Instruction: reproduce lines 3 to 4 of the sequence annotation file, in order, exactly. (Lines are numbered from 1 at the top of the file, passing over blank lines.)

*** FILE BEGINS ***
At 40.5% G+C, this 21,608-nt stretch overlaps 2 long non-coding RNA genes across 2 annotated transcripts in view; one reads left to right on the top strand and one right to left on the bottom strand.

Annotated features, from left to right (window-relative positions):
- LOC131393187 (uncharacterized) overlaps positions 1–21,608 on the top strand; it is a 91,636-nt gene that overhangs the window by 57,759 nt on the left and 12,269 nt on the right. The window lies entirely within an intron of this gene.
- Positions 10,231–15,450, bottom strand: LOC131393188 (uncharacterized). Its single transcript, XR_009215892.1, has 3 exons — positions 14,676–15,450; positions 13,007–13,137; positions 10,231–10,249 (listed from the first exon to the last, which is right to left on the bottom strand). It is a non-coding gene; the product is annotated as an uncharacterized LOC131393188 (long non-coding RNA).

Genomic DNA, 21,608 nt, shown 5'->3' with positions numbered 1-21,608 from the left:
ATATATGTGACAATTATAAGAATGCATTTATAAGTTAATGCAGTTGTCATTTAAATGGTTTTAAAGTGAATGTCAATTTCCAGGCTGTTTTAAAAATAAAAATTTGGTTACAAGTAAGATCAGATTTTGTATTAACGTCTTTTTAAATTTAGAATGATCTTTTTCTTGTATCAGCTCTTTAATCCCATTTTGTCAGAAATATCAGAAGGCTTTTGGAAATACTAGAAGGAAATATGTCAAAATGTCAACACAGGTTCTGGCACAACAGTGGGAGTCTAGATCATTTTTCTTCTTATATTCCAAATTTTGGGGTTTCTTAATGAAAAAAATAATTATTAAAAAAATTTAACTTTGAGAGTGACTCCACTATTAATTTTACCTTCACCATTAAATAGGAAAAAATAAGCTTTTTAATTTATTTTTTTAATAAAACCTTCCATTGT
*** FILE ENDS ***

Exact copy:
- LOC131393187 (uncharacterized) overlaps positions 1–21,608 on the top strand; it is a 91,636-nt gene that overhangs the window by 57,759 nt on the left and 12,269 nt on the right. The window lies entirely within an intron of this gene.
- Positions 10,231–15,450, bottom strand: LOC131393188 (uncharacterized). Its single transcript, XR_009215892.1, has 3 exons — positions 14,676–15,450; positions 13,007–13,137; positions 10,231–10,249 (listed from the first exon to the last, which is right to left on the bottom strand). It is a non-coding gene; the product is annotated as an uncharacterized LOC131393188 (long non-coding RNA).